H: “Radical feminism — believe it or not, the unbelieving who are lurking — as I have understood it, is a very beautiful thing. It is about the elimination of hierarchies of every kind. It is about the elimination of violence towards human beings, animals, the earth, the skies, the seas. It is about building a new world in which real love among human beings is possible. It is about justice for all human beings, justice for the animals, and justice for the earth. It is about creativity and bringing a new perspective to all interactions between human beings. It’s about a new vision, a new paradigm in which love and respect are central.”

    Ya know, Heart, I wonder if the term ‘radical feminism’ is the actual words needed to describe the “beautiful thing” you are talking about. I don’t think that term would even be needed if humanity itself would treat each and every person and living thing as they should be treated. I dunno… as I’ve come to see it, radical *anything* is a result of the original plan gone wrong… run amok…. having gotten corrupted. That’s when radical actions are taken to try to undo the wrongness and corruption, of the thing that shouldn’t have needed radical intervention to begin with.

    But then the radicalism picks up its own corruption by itself and well… doesn’t lead the masses back to the origin (the “beautiful thing”) anyhow.

    So, does radicalism in any form actually work? I’m still forming my opinion but I’m leaning towards not.

    H: “Maybe there is no word for that that fits right now, no name for it, that hasn’t been destroyed by the patriarchs or by those who have been, themselves, so damaged by patriarchy.”

    Yep.

    H: “This week I listened to Gloria Steinem, whom I deeply admire and respect and always will, get just LIT into, totally over the top, by a younger feminist on the radio.”

    *sigh* Violence. The young long for violence… and when it comes to wanting to execute violence against one of their own, then how lost is THAT??!! Did this younger feminist learn the violence from the patriarchial society in which she lives and breathes? If so, then is it her fault? If she were raised by women, among women, in a peaceful setting, would the violence still be there? I rather doubt it.

    You know how dogs will get to fighting and the owner of one of them steps in to try and break-up the fight… only to have the owner’s dog turn around and bite the owner too? It’s not that the owner’s dog *wants* to bite her owner…. it’s just that she can’t turn the aggression off on a dime like that. The dog goes from fighting the other dog to fighting her owner… her beloved that she would give her life to defend…. because she’s wound-up from the initial fight.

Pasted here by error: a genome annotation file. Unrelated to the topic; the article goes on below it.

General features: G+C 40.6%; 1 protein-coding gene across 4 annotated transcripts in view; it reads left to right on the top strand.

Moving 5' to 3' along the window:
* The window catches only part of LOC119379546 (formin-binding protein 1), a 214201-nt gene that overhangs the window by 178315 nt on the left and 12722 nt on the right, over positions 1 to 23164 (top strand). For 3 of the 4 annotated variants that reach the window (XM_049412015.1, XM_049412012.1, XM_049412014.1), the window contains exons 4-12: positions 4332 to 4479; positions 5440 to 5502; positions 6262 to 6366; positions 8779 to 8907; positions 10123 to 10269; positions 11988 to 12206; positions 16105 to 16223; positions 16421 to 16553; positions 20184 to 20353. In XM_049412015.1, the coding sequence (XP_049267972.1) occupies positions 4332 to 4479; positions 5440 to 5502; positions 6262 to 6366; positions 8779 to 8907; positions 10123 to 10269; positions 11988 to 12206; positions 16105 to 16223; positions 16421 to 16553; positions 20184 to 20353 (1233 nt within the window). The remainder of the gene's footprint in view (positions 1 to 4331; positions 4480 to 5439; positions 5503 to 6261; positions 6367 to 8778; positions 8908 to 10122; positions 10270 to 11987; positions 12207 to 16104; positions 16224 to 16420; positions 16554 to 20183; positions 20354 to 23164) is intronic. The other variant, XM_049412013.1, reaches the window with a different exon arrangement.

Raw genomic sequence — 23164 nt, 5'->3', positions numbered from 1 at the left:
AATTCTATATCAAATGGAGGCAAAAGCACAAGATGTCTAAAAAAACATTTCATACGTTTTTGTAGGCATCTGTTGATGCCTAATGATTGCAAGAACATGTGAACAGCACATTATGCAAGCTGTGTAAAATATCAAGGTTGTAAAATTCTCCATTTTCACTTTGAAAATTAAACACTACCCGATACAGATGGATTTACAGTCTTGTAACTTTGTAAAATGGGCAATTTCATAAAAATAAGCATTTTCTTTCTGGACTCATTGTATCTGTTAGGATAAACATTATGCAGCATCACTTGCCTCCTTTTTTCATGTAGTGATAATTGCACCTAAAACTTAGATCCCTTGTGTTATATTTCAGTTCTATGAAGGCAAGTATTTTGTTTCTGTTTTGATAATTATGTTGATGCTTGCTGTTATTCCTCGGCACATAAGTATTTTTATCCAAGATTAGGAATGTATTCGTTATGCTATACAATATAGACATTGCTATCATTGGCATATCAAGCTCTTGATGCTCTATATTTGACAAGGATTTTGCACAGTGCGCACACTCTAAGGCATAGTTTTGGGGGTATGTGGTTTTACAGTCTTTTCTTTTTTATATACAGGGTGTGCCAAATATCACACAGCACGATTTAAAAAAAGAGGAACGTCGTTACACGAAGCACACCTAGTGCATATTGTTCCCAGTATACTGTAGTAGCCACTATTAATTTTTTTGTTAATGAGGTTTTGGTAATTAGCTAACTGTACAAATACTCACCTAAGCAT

I think that’s what these younger women are experiencing. They are so used to fighting patriarchy and so used to being in “bite mode” all the time, that they wake up wanting to go at it… not really caring at whom or what. That’s what patriarchy has done to women…. stripped them of their gentleness and kindness and peacefulness. Yet again something the patriarchy has stolen from our very natures. 😦

    I wonder if that’s why that dear woman, Gloria Steinem, took that smack down, Heart? She’s taking it out of a deep love for all women, no matter where they are right now? She’s “turning the other cheek” and does it willingly because she’s turning it for another woman. That’s true love.

    I think you’d take the same, if push came to shove, from a young feminist, Heart. I think you would recognize her youth and inexperience… her inability to stop fighting, even though the one she’s biting isn’t the original dog (male) she was in combat with that got her into bite mode to begin with. It’s you seasoned feminists who recognize this and love the women anyway.

    It’s you seasoned feminists whom these biters will look back on someday, to model themselves after. They will be in your shoes one day…. with the bite defeated out of them…. and they will realize.

    At least the true feminists will. As for the w-b-w women-chewing patriarchial clones? They will never be swayed… and they will always be looking for a good dog fight to enter. I just hope that they are in the minority and not the majority. Sometimes I wonder even today.

    Much love to you~ LearningOne

    Posted by LearningOne | January 24, 2008, 8:00 am
  24. Allecto pondered,

    I find it very difficult to understand why these women call themselves radical feminists.

    They call themselves radical feminists:

    1.) To get attention
    2.) To gain status, now that “feminism” has been academicized.
    3.) To gain a vantage point from which to compete with, and attack, other women.

    That’s why I have had to come, for the sake of my own survival, to view the word “feminism” as poisoned bait.

    Mary